Just as the late Stephen Jay Gould updated Charles Darwin by arguing that humans evolved through fits and starts—“punctuated equilibrium”—social progress also is less steady than we would like. Even amid a positive trajectory, there are breakthroughs, plateaus, and setbacks. Sometimes, what seems like a step back actually helps propel society forward. The short unhappy life of Ota Benga—the human being exhibited in the Bronx Zoo—demonstrates how one big example of racist ugliness may have resulted in at least one small step toward racial progress.
Although the true origins of this sad story begins with the specious theories of superiority whites developed centuries ago, Benga’s tale begins in the early 1900s, in the Belgian-controlled Congo Free State. His life in his community ended when King Leopold’s Force Publique invaded his world, murdering his wife and two children, then selling him as a slave to the Baschilele tribe. This all too familiar outrage took a bizarre turn when an American anthropologist, Samuel Philips Verner, purchased him for five dollars’ worth of cloth and salt. This woefully misguided missionary then brought Benga along with eight other young Africans to star in the 1904 St. Louis World’s Fair.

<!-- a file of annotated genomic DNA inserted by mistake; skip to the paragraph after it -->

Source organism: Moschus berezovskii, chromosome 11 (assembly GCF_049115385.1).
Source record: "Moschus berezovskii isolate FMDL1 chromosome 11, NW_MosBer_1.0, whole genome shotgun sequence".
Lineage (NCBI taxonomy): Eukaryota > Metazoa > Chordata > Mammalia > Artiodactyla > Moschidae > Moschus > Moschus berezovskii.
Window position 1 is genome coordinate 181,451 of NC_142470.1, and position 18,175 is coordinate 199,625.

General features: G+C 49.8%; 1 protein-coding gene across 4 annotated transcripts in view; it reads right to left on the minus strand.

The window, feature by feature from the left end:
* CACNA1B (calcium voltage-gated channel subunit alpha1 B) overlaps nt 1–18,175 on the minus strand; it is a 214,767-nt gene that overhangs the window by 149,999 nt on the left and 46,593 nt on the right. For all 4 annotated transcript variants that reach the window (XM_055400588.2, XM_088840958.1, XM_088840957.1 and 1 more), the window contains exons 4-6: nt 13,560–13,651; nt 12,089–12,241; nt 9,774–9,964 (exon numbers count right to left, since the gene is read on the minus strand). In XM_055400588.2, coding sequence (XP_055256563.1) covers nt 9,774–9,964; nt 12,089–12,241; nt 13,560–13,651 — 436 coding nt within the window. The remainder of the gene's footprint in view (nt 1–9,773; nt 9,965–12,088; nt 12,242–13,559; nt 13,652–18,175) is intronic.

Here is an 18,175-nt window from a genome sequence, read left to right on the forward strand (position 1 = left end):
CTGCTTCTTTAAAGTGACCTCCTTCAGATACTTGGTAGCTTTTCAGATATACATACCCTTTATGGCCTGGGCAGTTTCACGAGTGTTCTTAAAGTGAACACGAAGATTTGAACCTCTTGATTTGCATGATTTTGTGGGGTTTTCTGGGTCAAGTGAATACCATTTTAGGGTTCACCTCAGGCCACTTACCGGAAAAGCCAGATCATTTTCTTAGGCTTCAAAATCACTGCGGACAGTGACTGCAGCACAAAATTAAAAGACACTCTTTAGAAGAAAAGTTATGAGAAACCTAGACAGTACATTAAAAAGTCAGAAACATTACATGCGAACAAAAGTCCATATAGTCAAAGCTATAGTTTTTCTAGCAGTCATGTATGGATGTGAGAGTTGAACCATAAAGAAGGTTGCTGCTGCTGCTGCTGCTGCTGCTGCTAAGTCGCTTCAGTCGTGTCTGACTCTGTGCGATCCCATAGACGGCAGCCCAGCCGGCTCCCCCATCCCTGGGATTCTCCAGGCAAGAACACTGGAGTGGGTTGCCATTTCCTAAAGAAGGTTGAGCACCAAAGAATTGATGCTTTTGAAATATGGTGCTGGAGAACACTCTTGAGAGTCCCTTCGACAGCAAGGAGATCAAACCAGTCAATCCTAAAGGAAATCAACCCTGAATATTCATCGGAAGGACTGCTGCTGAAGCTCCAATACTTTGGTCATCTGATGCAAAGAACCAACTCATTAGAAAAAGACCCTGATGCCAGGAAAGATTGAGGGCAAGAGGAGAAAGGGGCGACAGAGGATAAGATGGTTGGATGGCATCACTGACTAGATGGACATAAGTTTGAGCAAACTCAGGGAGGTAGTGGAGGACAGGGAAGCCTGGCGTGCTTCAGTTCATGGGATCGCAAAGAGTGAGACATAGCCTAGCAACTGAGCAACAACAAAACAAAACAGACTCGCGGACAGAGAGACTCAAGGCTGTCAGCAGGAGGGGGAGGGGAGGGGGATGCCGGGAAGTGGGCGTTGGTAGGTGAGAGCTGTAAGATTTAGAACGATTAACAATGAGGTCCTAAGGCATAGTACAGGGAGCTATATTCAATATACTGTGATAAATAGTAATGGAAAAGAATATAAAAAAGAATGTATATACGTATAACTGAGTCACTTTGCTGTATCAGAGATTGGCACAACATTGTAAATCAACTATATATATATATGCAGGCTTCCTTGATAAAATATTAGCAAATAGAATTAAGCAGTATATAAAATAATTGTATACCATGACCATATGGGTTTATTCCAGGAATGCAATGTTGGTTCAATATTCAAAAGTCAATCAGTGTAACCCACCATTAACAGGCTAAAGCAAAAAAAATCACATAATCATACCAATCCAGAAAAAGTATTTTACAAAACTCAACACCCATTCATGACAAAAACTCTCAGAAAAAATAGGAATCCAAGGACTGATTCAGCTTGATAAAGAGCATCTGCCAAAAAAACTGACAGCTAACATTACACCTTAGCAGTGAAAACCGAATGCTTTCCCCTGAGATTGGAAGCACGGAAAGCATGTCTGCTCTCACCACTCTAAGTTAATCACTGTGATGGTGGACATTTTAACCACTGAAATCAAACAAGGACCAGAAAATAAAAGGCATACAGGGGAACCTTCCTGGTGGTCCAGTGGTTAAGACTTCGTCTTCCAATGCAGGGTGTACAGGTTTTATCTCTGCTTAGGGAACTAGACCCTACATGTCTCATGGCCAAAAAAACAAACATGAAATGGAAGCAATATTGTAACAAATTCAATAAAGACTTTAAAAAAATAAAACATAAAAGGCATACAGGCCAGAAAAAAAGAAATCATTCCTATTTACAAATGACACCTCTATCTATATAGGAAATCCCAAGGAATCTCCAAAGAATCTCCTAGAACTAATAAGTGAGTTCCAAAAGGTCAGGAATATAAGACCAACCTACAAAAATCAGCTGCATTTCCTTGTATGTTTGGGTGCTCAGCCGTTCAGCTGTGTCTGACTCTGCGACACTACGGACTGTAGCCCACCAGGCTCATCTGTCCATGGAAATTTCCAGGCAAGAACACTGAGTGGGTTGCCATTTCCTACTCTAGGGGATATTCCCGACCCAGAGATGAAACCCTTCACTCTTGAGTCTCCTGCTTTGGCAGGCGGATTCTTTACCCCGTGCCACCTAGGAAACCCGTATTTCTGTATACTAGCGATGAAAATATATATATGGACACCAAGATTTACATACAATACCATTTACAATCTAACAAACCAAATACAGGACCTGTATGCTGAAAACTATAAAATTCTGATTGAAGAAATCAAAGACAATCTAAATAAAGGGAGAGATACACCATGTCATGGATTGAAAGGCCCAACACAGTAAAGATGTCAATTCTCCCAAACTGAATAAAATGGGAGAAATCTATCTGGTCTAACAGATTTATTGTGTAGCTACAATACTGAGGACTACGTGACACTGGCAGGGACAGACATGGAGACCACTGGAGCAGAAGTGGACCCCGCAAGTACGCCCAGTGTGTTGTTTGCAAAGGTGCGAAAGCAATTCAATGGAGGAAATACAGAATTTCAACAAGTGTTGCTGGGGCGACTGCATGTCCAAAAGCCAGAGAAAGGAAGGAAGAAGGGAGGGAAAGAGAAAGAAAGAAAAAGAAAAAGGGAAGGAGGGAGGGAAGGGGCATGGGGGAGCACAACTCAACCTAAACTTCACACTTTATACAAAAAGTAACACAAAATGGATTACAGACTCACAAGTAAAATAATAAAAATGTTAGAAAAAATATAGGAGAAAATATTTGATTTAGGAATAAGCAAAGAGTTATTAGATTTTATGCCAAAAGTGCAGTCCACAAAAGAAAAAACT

Benga’s slight build, dark skin, and artificially sharpened teeth—from a ritual called chipping—fit many Americans’ racist stereotype of the African savage. As Pamela Newkirk notes in her award-winning book, Spectacle: The Astonishing Life of Ota Benga, now out in paperback, the St. Louis Post-Dispatch greeted the “African Pygmies for the World’s Fair” on June 26, 1904. Benga and his troupe won the gold medal for entertaining the crowds with their dances and other tribal rituals.